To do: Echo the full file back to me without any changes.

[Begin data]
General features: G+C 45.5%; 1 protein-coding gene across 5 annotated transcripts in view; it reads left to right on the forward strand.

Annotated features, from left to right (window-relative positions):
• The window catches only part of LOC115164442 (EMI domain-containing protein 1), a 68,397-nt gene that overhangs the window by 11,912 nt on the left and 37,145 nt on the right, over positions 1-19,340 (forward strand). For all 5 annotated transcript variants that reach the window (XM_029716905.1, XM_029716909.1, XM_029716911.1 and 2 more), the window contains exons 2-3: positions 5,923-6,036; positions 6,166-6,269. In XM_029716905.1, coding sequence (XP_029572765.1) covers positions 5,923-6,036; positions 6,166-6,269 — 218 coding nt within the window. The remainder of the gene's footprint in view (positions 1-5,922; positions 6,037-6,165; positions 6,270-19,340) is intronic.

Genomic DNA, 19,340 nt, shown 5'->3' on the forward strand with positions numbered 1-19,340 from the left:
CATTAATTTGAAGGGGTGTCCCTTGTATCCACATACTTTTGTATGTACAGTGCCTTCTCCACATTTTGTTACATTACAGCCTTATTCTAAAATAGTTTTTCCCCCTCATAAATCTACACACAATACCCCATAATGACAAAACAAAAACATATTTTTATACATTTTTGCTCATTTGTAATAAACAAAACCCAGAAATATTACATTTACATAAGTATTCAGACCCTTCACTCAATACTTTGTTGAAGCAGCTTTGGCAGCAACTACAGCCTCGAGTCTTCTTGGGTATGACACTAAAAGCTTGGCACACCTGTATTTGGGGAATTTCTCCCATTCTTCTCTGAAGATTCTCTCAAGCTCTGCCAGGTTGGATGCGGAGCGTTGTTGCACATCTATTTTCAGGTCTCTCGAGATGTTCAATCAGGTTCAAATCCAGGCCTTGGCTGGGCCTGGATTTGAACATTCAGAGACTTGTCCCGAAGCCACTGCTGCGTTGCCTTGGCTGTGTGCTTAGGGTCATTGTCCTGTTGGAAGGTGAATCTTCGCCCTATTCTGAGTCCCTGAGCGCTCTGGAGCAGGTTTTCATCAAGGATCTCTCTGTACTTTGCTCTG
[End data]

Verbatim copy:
General features: G+C 45.5%; 1 protein-coding gene across 5 annotated transcripts in view; it reads left to right on the forward strand.

Annotated features, from left to right (window-relative positions):
• The window catches only part of LOC115164442 (EMI domain-containing protein 1), a 68,397-nt gene that overhangs the window by 11,912 nt on the left and 37,145 nt on the right, over positions 1-19,340 (forward strand). For all 5 annotated transcript variants that reach the window (XM_029716905.1, XM_029716909.1, XM_029716911.1 and 2 more), the window contains exons 2-3: positions 5,923-6,036; positions 6,166-6,269. In XM_029716905.1, coding sequence (XP_029572765.1) covers positions 5,923-6,036; positions 6,166-6,269 — 218 coding nt within the window. The remainder of the gene's footprint in view (positions 1-5,922; positions 6,037-6,165; positions 6,270-19,340) is intronic.

Genomic DNA, 19,340 nt, shown 5'->3' on the forward strand with positions numbered 1-19,340 from the left:
CATTAATTTGAAGGGGTGTCCCTTGTATCCACATACTTTTGTATGTACAGTGCCTTCTCCACATTTTGTTACATTACAGCCTTATTCTAAAATAGTTTTTCCCCCTCATAAATCTACACACAATACCCCATAATGACAAAACAAAAACATATTTTTATACATTTTTGCTCATTTGTAATAAACAAAACCCAGAAATATTACATTTACATAAGTATTCAGACCCTTCACTCAATACTTTGTTGAAGCAGCTTTGGCAGCAACTACAGCCTCGAGTCTTCTTGGGTATGACACTAAAAGCTTGGCACACCTGTATTTGGGGAATTTCTCCCATTCTTCTCTGAAGATTCTCTCAAGCTCTGCCAGGTTGGATGCGGAGCGTTGTTGCACATCTATTTTCAGGTCTCTCGAGATGTTCAATCAGGTTCAAATCCAGGCCTTGGCTGGGCCTGGATTTGAACATTCAGAGACTTGTCCCGAAGCCACTGCTGCGTTGCCTTGGCTGTGTGCTTAGGGTCATTGTCCTGTTGGAAGGTGAATCTTCGCCCTATTCTGAGTCCCTGAGCGCTCTGGAGCAGGTTTTCATCAAGGATCTCTCTGTACTTTGCTCTG